Earlier today, China confirmed that its economy was indeed slowing.
GDP growth decelerated to 7.5% in Q2 from 7.7% in Q1.
“Overall, signs of any meaningful recovery in China’s domestic demand remained limited, but the degree of deceleration is probably still acceptable to the new leadership,” said Societe Generale’s Wei Yao.
But as usual, China’s data dump had a some head scratchers in the details of its trade and inflation numbers. From Yao:
However, there are several puzzling details to us. First, the year-to-date contribution of gross capital formation rebounded strongly to 4.1ppt from 2.3ppt in Q1 and also a touch higher than the 4ppt in Q2 2012, which nearly offset the 1ppt decline in the contribution from net exports (0.1ppt ytd). Second, nominal GDP growth decelerated much more sharply from 9.6% in Q1 to 8%, as the deflator increased just 0.5% yoy (1.7% yoy in Q1). We find this deflator somewhat too low given the monthly inflation data published over the quarter. In comparison, Q4 2009 had much lower CPI, similar PPI, lower export price inflation and higher import price inflation, but yet the GDP deflator was significantly higher at 1.4% yoy.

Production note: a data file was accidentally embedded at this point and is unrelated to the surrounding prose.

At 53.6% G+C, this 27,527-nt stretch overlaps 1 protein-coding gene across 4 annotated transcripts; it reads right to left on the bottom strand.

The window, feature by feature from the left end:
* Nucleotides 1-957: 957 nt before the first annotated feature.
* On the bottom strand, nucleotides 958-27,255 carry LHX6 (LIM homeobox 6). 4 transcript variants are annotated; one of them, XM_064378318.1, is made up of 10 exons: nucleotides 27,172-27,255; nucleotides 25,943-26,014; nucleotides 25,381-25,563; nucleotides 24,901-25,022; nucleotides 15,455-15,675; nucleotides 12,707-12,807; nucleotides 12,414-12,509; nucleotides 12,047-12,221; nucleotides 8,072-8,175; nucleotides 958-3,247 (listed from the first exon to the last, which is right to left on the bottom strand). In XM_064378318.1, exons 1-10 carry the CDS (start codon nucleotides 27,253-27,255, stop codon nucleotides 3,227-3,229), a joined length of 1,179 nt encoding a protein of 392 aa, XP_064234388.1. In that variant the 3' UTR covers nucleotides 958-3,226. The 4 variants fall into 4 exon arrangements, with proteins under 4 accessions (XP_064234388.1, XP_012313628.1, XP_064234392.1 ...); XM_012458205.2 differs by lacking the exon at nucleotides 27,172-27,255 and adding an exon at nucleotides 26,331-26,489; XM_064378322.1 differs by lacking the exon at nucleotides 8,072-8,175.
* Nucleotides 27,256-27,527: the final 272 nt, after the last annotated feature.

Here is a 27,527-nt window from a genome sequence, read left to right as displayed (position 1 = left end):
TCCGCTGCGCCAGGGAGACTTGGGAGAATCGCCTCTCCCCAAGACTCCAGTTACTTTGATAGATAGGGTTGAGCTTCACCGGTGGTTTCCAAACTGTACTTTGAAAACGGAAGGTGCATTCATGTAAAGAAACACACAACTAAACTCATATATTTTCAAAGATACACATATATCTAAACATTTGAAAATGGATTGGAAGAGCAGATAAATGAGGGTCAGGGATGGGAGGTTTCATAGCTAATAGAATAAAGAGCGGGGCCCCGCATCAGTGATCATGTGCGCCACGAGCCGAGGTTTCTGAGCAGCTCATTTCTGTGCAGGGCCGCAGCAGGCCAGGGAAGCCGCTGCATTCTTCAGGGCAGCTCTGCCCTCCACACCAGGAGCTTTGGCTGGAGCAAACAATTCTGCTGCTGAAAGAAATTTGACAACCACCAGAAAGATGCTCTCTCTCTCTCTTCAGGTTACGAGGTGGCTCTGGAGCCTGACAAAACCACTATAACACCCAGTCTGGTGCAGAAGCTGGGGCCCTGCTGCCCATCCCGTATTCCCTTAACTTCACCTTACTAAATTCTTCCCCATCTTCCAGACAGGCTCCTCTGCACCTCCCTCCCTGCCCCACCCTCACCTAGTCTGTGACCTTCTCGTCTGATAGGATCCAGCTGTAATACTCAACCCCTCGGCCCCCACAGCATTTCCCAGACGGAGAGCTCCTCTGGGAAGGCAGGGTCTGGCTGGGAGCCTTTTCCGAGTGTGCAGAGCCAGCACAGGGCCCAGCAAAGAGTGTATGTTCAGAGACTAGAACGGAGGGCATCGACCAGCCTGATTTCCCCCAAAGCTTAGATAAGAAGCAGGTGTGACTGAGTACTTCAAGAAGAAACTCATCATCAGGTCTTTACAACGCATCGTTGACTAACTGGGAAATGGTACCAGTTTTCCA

China unfortunately has a poor reputation for producing consistent data. But experts note that its the trends that matter. And the trend is clearly pointed downward.
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